Warren Buffet was asked in this interview featured on Forbes: At what age should we speak with our kids about being smart with money and investing?
Buffett: “It’s never too early to help kids understand about money. Whether it’s understanding the cost of the new toy they want, or the value of saving money. Kids are exposed to money matters from a very young age, so why not help them understand it and develop healthy habits early on?”
Explain How Investment is Different From Savings
To children, investment and saving may sound like the same thing. After all, they part with a portion of their money. We have to help them understand that savings gives almost no interest (nothing in addition to the original amount saved) whereas investment usually gives interest (getting something in addition to the original amount invested)
Here is an exercise for children aged 7 years and above to do. This will help them have more clarity about how investment is different from savings.
Click HERE to get the free and clearer “Investment or Savings?” printable
Introduce Them To The Concept of Risk and Reward
Investing is similar to planting seeds, there is a possibility that some seeds won’t grow into plants. Thus there is a possibility that the money we invest in something (a business, a stock, a mutual fund, etc) will give us zero returns and we could even possibly lose everything. That means not only will we not get a plant out of the seed, but we will lose the seed as well.
Talk To Them About Returns
Ideally, investments give higher returns over a longer period of time. Again, we can use the growing tree analogy. The first few years, we will not be getting any fruits as the tree has not matured. And when we finally start getting fruits, some years the tree will give more fruits than others. There is an up and down trend to fruit production depend on how favourable the weather and soil conditions are, but overall it’s an upward trend as the tree grows.
Investing in a company will also give an overall upward trend, if the company is constantly doing things to grow themselves e.g. coming up with newer and better products/services.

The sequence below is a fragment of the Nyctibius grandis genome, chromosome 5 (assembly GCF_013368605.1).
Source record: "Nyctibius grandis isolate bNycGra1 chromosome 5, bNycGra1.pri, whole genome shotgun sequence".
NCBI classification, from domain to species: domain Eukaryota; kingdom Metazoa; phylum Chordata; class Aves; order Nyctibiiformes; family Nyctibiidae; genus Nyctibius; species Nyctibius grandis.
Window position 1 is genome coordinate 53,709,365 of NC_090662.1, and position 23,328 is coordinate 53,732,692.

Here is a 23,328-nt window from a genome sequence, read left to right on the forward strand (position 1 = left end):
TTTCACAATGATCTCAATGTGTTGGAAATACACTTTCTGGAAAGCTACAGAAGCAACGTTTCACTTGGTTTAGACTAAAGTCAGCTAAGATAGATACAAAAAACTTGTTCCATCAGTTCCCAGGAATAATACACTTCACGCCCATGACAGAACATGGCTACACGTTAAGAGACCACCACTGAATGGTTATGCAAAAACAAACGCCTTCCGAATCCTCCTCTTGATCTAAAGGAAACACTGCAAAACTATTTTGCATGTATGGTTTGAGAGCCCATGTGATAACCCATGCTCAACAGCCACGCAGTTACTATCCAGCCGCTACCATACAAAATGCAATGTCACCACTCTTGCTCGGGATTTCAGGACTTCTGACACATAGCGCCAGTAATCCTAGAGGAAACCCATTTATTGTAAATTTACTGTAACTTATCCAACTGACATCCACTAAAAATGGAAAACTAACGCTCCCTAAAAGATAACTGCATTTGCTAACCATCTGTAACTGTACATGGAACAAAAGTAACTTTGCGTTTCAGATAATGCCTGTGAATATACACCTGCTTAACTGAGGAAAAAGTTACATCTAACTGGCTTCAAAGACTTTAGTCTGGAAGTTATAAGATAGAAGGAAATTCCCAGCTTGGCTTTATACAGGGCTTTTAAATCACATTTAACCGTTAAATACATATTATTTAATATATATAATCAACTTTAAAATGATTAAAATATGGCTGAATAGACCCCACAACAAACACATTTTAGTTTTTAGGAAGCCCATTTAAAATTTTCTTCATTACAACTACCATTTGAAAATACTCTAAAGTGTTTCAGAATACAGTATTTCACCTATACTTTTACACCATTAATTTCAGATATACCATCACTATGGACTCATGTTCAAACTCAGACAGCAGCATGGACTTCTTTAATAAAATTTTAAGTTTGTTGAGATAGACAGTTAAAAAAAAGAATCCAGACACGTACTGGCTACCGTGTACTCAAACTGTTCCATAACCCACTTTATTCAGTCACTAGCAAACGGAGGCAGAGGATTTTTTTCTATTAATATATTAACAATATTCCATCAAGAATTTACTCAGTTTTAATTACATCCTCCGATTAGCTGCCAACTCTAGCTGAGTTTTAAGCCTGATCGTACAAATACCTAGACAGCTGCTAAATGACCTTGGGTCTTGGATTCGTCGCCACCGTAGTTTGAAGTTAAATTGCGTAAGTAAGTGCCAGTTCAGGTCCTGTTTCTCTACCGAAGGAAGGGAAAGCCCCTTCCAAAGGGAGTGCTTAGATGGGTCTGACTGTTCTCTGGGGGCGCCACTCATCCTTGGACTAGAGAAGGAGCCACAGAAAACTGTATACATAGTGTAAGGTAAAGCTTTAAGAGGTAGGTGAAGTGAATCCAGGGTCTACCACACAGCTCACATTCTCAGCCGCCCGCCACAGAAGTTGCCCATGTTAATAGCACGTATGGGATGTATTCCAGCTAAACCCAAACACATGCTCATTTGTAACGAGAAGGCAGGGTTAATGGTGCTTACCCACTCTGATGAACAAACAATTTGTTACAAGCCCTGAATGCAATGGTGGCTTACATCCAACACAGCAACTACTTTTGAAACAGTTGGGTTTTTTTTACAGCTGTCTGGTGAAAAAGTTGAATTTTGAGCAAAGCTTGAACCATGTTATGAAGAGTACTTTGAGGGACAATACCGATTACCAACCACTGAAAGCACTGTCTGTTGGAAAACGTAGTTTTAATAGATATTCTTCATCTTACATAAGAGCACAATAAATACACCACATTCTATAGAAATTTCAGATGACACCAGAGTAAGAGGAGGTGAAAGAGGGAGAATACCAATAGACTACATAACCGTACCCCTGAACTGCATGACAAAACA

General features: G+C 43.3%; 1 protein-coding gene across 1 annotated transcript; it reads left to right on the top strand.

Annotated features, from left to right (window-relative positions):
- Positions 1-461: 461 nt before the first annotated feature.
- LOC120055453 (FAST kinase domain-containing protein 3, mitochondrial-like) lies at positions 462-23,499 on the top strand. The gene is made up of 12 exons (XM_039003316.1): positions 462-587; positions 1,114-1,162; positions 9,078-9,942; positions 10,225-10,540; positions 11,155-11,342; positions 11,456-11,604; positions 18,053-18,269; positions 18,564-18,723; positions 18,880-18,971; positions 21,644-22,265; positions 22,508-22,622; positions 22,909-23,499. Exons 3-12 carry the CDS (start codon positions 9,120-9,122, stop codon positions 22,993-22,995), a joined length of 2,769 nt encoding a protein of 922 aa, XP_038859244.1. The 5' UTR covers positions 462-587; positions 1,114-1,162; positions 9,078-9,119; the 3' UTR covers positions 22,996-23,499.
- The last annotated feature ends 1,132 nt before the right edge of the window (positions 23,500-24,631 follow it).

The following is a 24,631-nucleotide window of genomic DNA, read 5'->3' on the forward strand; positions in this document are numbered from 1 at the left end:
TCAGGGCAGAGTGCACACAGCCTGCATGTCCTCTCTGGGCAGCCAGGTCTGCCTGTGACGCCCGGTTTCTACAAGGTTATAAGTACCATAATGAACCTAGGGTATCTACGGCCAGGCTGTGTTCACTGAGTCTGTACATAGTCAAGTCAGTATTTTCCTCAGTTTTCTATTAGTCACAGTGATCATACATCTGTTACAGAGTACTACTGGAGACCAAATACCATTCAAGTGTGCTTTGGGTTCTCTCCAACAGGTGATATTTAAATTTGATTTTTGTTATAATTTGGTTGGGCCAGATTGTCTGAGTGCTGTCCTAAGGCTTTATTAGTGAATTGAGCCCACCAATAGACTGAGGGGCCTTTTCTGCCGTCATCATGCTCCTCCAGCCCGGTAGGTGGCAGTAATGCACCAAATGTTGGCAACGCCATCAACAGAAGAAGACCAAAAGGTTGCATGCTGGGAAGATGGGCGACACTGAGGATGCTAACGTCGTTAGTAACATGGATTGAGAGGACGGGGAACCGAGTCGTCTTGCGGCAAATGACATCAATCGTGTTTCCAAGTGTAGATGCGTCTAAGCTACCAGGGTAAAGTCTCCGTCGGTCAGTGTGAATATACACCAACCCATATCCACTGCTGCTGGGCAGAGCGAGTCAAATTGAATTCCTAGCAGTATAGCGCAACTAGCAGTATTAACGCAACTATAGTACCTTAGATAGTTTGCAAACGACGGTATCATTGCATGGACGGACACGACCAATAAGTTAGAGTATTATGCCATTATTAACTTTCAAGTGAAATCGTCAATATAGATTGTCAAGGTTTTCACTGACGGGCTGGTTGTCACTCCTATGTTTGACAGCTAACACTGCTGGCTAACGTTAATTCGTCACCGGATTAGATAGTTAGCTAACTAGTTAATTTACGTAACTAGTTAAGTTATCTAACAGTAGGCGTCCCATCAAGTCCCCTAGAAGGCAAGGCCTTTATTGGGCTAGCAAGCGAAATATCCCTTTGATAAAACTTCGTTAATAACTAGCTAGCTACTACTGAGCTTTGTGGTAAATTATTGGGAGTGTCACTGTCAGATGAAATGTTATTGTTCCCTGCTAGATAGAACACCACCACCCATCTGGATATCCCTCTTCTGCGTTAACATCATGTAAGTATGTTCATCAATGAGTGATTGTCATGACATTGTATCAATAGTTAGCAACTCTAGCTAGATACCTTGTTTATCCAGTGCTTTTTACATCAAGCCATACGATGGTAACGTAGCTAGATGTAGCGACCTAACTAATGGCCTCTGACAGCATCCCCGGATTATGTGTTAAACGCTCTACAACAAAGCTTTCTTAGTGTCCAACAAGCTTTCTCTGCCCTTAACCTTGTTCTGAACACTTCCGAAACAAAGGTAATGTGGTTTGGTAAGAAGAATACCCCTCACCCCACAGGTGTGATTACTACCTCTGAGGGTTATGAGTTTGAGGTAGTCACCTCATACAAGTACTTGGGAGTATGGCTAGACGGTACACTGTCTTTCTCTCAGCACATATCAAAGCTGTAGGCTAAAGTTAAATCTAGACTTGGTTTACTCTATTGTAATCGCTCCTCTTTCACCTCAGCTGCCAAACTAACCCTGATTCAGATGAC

Most importantly, children need to understand that investment is a long-term thing and that they can expect to reap the returns only after many years.
No learning is sufficient until the student gets to partake in the said topic.
Get them to invest less than $100 on the company they’re excited about.
If they love Fortnite, they can invest in Tencent Holdings stock because this company has a 40% stake in the company.
Love Snap Chat? Then let them invest in Snap Inc.
If you stay in the United States, stockpile is one of the best places for your children to start their investing journey. Your children can start to invest with as little as $5.
If you are living in Singapore, the OCBC Blue Chip Investment Plan is suitable for parents and child to have a joint account. Investment can start from as little as $100 from 18 share counters to select from.
Make It Dinner-Table Conversation
After the initial investment, guide them in following up with the company they have their money in. Teach them to follow the news, track the growth and decide whether to put in more money.
Learning about investment is a long process and the earlier you start your kids, the more time they have to make mistakes and learn before the stake gets higher when they’re older.
Go for it and teach your children finance!